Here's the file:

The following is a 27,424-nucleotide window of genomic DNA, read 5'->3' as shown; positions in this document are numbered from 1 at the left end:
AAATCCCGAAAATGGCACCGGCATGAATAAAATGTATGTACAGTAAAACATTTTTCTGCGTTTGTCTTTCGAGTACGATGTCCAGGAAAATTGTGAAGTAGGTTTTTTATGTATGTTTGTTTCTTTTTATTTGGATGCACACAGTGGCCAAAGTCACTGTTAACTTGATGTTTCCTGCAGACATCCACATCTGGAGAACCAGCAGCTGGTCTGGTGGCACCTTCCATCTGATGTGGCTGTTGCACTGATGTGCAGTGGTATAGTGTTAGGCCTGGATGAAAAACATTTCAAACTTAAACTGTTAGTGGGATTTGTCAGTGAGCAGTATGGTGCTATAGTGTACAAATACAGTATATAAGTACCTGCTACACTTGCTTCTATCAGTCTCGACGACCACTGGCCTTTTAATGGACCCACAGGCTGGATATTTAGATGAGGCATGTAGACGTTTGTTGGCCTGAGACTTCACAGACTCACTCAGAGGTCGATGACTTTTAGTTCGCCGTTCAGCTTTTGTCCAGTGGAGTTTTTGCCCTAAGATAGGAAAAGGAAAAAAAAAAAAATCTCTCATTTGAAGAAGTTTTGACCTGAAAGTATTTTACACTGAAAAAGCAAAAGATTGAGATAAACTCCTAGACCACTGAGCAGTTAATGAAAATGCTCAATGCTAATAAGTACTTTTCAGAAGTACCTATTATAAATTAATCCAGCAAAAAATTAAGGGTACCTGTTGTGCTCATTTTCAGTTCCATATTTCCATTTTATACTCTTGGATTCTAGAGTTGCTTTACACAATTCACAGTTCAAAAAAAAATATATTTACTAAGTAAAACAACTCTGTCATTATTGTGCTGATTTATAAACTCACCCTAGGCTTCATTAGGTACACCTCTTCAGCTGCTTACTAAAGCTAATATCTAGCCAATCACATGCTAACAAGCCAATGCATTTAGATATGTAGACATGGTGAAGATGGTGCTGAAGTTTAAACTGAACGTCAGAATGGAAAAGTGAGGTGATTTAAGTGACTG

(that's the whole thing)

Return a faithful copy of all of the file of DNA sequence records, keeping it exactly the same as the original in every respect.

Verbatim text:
The following is a 27,424-nucleotide window of genomic DNA, read 5'->3' as shown; positions in this document are numbered from 1 at the left end:
AAATCCCGAAAATGGCACCGGCATGAATAAAATGTATGTACAGTAAAACATTTTTCTGCGTTTGTCTTTCGAGTACGATGTCCAGGAAAATTGTGAAGTAGGTTTTTTATGTATGTTTGTTTCTTTTTATTTGGATGCACACAGTGGCCAAAGTCACTGTTAACTTGATGTTTCCTGCAGACATCCACATCTGGAGAACCAGCAGCTGGTCTGGTGGCACCTTCCATCTGATGTGGCTGTTGCACTGATGTGCAGTGGTATAGTGTTAGGCCTGGATGAAAAACATTTCAAACTTAAACTGTTAGTGGGATTTGTCAGTGAGCAGTATGGTGCTATAGTGTACAAATACAGTATATAAGTACCTGCTACACTTGCTTCTATCAGTCTCGACGACCACTGGCCTTTTAATGGACCCACAGGCTGGATATTTAGATGAGGCATGTAGACGTTTGTTGGCCTGAGACTTCACAGACTCACTCAGAGGTCGATGACTTTTAGTTCGCCGTTCAGCTTTTGTCCAGTGGAGTTTTTGCCCTAAGATAGGAAAAGGAAAAAAAAAAAAATCTCTCATTTGAAGAAGTTTTGACCTGAAAGTATTTTACACTGAAAAAGCAAAAGATTGAGATAAACTCCTAGACCACTGAGCAGTTAATGAAAATGCTCAATGCTAATAAGTACTTTTCAGAAGTACCTATTATAAATTAATCCAGCAAAAAATTAAGGGTACCTGTTGTGCTCATTTTCAGTTCCATATTTCCATTTTATACTCTTGGATTCTAGAGTTGCTTTACACAATTCACAGTTCAAAAAAAAATATATTTACTAAGTAAAACAACTCTGTCATTATTGTGCTGATTTATAAACTCACCCTAGGCTTCATTAGGTACACCTCTTCAGCTGCTTACTAAAGCTAATATCTAGCCAATCACATGCTAACAAGCCAATGCATTTAGATATGTAGACATGGTGAAGATGGTGCTGAAGTTTAAACTGAACGTCAGAATGGAAAAGTGAGGTGATTTAAGTGACTG